The Effect of Mutations at Position E138 in HIV-1 Reverse Transcriptase and their Interactions with the M184I Mutation in Defining Patterns of Resistance to the Non-Nucleoside Reverse Transcriptase Inhibitors Rilpivirine and Etravirine.


Impacts of mutations at position E138(A/G/K/Q/R/V) alone or in combination with M184I in HIV-1 reverse transcriptase (RT) were investigated. We also determined why E138K is the most prevalent NNRTI mutation in patients failing RPV therapy. Recombinant RT enzymes and viruses containing each of the above-mentioned mutations were generated and drug susceptibility was assayed. Each of the E138 A/G/K/Q/R mutations, alone or in combination with M184I, resulted in decreased susceptibility to RPV and ETR. The maximum decrease in susceptibility to RPV was observed for E138/R/Q/G by both recombinant RT assay and cell-based assays. E138Q/R-containing enzymes and viruses also showed the most marked decrease in susceptibility to ETR by both assays. The addition of M184I to the E138 mutations did not significantly change levels of diminution in drug susceptibility. These findings indicate that E138R caused the highest level of loss of susceptibility to both RPV and ETR, and, accordingly, E138R should be recognized as an ETR resistance-associated mutation. The E138K/Q/R mutations can compensate M184I in regard to both enzymatic fitness and viral replication capacity. The favoured emergence of E138K over other mutations at position E138, together with M184I, is not due to an advantage in either level of drug resistance or viral replication capacity but may reflect the fact that E138R and E138Q require two distinct mutations to occur, one of which is a disfavorable G to C mutation, whereas E138K requires only a single favourable G to A hypermutation. Of course, other factors may also affect the concept of barrier to resistance.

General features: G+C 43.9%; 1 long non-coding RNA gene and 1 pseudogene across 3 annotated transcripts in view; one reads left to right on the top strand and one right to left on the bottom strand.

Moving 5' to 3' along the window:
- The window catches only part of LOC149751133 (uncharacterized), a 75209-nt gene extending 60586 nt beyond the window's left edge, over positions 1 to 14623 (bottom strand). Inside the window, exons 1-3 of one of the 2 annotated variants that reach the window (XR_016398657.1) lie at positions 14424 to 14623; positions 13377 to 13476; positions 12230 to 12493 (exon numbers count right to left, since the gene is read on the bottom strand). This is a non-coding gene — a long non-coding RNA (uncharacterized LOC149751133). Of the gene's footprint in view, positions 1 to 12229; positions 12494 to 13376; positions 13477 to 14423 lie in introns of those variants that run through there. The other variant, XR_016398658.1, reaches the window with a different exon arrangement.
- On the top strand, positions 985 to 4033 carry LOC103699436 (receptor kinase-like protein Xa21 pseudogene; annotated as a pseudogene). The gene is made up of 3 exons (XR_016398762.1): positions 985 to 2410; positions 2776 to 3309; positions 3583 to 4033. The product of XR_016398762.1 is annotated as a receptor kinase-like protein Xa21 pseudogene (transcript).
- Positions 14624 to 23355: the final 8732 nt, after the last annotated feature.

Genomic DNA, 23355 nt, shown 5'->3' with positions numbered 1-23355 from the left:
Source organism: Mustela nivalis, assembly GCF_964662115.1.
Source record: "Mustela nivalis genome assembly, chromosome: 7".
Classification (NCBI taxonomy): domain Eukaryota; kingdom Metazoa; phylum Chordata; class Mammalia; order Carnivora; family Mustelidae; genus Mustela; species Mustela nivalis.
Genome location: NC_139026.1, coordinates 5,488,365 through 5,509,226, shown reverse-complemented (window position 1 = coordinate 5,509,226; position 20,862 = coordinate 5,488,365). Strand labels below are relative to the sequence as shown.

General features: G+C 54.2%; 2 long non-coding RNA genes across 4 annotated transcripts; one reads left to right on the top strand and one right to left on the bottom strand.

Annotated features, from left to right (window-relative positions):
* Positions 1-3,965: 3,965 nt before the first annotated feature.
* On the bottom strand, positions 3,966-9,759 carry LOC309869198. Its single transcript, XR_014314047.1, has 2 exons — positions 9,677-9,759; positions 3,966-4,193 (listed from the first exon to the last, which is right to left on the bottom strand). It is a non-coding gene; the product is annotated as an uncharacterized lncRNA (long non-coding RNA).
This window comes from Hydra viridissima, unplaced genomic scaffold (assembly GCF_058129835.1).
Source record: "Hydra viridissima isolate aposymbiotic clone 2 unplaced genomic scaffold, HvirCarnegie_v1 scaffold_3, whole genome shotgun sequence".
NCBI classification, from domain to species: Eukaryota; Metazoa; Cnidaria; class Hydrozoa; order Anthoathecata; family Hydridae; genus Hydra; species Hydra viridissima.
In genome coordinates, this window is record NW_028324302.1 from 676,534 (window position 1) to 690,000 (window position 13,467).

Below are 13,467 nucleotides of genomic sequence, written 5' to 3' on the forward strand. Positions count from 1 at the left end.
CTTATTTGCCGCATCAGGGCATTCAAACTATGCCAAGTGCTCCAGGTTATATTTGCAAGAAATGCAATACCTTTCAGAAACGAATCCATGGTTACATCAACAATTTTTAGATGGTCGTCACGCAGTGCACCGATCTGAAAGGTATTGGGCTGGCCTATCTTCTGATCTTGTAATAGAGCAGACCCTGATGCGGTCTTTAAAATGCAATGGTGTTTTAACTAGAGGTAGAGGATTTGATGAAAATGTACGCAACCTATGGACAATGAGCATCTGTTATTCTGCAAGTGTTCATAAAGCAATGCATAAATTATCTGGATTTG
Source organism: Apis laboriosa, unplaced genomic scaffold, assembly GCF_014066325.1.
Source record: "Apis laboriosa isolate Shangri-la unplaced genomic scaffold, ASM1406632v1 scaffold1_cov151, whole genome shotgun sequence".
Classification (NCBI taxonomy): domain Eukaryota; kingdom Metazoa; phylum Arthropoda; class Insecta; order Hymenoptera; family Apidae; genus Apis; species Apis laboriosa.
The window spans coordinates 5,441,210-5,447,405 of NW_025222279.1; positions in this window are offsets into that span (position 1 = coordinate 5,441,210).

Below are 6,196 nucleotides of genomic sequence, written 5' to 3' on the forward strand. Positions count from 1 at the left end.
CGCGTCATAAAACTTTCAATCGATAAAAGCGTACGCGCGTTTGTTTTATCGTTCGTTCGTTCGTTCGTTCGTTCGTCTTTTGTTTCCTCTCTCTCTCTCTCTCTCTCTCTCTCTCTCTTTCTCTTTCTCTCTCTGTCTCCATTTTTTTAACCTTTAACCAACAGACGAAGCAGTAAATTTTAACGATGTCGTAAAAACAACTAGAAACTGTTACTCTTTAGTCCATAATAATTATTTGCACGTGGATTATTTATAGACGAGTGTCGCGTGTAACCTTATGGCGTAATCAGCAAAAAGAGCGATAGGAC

Mutational Analysis, Health/Disease


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